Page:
Domestic Abuse itself is non-descriminatory. It can occur in all areas of society regardless of ethnicity, gender, disability, sexual orientation, religion, mental health status, geographic location, socio-economic status, culture, or age . Domestic abuse is the coercive control one person exerts over someone they are in an intimate relationship with, have been in an intimate relationship with or are related to.
However the prevalance, the severity and the impact of domestic violence very much depends on gender. In November 2010 the Government set out its strategy in a Call To End Violence Against Women & Girls (VAWG), making a long term commitment to work towards the prevention of VAWG. The UN declaration on violence against women (1993) defines such violence as “any act of gender based violence that results in, or is likely to result in, physical, sexual or pychological harm or suffering to women, including threats of such acts, coercion or arbitrary deprivation of liberty whether occuring in public or private life.”
Domestic Abuse is very common. Research shows that there are 13 million separate incidents of physical violence or threats of violence against women from partners or former partners every year in the UK. Analysis of data from the Intimate Personal Violence module of the British Crime Survey, together with research around sexual violence and stalking, show that 45% of women have experienced at least one incident of inter-personal abuse in their lifetimes.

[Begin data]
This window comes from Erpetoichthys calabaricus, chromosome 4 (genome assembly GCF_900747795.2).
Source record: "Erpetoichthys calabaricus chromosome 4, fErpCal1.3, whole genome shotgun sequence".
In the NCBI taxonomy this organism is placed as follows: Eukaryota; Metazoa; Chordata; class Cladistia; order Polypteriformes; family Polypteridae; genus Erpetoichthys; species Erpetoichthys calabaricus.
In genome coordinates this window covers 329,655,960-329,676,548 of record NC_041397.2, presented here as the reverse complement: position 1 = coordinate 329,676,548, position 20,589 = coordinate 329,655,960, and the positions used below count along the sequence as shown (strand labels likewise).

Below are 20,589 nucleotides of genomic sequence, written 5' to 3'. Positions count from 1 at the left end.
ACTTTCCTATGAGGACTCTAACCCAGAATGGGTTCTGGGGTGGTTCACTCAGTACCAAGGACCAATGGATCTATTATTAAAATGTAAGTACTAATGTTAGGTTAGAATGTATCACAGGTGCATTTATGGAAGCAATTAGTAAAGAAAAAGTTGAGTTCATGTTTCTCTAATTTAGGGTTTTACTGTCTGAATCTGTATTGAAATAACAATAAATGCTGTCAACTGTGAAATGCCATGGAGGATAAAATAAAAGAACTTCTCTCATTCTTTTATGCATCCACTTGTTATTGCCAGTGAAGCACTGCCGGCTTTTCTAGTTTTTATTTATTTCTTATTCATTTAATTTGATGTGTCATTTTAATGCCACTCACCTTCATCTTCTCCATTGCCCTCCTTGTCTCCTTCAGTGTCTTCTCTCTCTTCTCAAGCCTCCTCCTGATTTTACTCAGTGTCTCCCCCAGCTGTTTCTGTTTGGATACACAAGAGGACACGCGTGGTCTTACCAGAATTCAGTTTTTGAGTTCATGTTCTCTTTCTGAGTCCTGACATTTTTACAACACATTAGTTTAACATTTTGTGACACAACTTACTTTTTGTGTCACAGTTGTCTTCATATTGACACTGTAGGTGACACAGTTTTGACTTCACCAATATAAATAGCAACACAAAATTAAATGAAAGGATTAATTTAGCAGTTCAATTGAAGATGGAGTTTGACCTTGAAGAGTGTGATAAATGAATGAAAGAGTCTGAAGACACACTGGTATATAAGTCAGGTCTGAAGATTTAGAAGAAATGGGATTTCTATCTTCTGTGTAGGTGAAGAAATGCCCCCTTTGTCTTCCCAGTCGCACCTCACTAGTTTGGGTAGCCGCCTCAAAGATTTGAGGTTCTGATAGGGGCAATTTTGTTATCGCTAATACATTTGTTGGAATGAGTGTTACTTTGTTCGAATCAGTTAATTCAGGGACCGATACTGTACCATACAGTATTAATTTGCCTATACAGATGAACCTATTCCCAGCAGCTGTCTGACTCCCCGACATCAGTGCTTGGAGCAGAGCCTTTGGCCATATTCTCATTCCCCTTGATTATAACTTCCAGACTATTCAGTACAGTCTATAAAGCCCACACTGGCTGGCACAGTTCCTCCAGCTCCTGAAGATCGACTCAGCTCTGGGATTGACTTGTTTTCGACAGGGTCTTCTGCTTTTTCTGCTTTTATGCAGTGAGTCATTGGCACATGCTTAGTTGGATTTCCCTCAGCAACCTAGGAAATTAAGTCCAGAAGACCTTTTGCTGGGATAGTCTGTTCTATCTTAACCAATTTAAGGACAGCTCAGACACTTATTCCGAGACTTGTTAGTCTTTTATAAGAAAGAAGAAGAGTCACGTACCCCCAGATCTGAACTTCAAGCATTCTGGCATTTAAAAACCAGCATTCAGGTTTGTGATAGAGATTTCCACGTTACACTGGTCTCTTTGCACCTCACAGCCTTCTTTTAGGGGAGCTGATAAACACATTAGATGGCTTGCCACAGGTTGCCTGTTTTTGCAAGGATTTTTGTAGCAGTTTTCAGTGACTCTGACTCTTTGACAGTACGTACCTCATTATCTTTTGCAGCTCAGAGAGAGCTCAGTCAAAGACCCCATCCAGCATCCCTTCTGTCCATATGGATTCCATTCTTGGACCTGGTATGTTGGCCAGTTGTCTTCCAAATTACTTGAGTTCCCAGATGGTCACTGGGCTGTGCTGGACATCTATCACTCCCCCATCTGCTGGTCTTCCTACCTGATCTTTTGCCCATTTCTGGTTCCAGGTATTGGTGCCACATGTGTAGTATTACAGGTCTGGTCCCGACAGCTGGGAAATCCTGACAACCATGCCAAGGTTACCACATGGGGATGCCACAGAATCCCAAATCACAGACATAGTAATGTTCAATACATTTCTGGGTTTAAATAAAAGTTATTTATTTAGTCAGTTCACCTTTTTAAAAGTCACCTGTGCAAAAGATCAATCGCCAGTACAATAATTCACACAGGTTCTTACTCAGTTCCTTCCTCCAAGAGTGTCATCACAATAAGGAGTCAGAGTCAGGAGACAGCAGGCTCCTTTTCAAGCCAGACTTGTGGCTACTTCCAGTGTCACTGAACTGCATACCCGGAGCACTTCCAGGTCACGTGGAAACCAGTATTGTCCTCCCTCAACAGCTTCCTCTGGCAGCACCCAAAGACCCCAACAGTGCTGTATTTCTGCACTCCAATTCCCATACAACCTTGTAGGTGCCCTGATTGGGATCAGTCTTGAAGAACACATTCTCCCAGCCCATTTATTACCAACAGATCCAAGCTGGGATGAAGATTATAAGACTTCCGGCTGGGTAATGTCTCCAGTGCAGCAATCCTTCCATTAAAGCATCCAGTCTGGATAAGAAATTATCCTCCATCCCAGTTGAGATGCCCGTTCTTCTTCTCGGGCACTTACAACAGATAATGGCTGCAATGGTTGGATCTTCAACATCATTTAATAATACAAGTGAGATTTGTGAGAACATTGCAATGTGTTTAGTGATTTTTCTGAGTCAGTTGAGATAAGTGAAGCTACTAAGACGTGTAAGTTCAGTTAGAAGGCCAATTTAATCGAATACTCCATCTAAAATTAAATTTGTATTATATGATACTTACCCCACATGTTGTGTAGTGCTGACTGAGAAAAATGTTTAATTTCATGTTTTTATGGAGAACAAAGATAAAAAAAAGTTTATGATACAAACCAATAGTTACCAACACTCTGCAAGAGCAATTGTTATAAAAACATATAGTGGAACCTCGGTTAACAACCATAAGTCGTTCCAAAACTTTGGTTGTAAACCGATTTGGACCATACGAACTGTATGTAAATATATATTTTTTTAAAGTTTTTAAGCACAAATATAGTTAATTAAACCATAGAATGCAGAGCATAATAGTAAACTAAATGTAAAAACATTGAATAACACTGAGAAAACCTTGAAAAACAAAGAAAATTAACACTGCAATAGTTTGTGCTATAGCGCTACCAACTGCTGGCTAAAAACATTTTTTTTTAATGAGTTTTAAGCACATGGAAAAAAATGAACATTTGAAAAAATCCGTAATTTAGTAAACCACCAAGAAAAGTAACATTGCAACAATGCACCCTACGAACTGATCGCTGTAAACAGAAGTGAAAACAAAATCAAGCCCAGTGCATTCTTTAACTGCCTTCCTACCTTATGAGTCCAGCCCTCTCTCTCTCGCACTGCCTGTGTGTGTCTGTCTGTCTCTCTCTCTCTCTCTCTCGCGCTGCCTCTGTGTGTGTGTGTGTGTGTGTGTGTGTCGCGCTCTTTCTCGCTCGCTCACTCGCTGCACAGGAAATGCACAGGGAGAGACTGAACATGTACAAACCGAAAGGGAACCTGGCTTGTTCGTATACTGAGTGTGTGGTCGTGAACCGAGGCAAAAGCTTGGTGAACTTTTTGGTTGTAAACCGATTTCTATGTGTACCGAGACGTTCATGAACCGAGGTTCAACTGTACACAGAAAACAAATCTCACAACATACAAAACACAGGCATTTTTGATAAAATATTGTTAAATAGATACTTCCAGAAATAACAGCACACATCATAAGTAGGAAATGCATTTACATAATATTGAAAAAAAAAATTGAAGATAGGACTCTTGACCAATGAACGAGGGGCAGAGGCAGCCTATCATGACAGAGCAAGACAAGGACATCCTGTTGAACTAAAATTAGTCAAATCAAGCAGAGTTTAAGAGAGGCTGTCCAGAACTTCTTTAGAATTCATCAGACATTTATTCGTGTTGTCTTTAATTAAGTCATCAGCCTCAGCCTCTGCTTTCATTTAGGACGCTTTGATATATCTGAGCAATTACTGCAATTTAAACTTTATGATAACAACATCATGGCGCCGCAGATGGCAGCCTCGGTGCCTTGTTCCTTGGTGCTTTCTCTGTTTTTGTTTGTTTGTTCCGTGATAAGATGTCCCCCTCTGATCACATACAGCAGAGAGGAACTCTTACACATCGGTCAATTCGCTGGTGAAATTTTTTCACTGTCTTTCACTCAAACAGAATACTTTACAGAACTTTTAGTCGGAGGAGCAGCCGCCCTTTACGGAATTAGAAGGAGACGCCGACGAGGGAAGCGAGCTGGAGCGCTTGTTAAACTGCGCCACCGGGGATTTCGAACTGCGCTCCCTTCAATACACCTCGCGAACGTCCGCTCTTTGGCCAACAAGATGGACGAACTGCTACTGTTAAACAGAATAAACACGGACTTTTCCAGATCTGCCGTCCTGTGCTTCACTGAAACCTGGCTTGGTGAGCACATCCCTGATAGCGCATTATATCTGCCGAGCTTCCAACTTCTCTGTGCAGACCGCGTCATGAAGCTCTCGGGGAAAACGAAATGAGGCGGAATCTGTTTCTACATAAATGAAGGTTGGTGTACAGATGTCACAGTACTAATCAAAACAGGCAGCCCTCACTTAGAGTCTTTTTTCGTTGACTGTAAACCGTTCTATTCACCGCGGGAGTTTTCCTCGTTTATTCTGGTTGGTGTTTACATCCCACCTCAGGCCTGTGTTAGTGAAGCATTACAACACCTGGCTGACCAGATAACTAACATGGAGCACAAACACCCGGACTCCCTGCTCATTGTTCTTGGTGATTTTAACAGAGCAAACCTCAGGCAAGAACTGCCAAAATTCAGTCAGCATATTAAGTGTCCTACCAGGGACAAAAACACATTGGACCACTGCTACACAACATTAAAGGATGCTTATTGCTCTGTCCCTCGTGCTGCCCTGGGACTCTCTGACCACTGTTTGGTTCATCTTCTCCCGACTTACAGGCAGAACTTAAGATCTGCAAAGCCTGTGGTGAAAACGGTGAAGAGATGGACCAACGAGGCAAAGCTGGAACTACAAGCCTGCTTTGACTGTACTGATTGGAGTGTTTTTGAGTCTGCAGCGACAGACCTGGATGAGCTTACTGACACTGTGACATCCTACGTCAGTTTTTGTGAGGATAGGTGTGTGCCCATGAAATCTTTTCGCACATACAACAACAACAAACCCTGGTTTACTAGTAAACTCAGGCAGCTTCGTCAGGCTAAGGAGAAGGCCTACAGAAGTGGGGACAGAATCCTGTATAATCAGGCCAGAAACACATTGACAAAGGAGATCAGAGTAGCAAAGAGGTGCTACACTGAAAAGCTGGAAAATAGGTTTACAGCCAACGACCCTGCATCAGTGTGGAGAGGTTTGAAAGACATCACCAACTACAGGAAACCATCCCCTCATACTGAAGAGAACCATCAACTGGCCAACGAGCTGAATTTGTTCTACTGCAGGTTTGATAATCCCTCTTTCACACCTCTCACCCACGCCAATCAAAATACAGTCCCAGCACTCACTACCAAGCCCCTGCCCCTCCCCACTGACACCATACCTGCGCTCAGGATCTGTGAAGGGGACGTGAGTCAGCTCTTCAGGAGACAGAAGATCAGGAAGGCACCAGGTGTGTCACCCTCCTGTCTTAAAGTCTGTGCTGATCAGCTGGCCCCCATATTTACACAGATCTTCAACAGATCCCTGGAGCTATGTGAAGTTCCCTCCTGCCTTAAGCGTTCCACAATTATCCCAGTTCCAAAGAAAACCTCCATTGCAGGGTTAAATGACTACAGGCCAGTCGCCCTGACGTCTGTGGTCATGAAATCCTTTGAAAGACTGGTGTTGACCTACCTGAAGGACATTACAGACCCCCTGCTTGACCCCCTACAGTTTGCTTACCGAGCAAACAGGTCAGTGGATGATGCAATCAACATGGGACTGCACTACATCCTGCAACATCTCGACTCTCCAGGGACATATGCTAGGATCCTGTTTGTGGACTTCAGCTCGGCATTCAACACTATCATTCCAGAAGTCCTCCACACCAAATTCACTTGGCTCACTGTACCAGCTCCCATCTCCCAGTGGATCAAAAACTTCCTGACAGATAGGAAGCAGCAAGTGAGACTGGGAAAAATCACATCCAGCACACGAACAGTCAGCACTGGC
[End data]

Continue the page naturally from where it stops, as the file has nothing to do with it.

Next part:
Interestingly alongside this figure of 45% of women experiencing inter-personal violence, only 26% of men had experienced at least one incident of inter-personal violence, but what illustrates the gender inequality further is when there were more than 4 incidents (ie: ongoing domestic/sexual violence) and then 89% of victims were women. Research also suggests that the inter-personal violence women experience is more likely to have a sustained psychological/emotional impact or result in injury or death.
HOMETRUTHS works with survivors of domestic violence and abuse at all levels of risk of harm. The vast majority of our referrals are for women, and many of the women are at a high risk of serious harm or homicide from their partners or ex-partners. We work on a 1:1 basis and we also facilitate groups.
HOMETRUTHS facilitates the Freedom Programme (www.freedomprogramme.co.uk) a nationally recognised support group for female survivors of domestic abuse, and one of the sessions called the “King of The Castle” explores the origins of these beliefs about women.
Extracts from “The Good Wives Guide” 1950s literature, are used to illustrate beliefs about women during that era: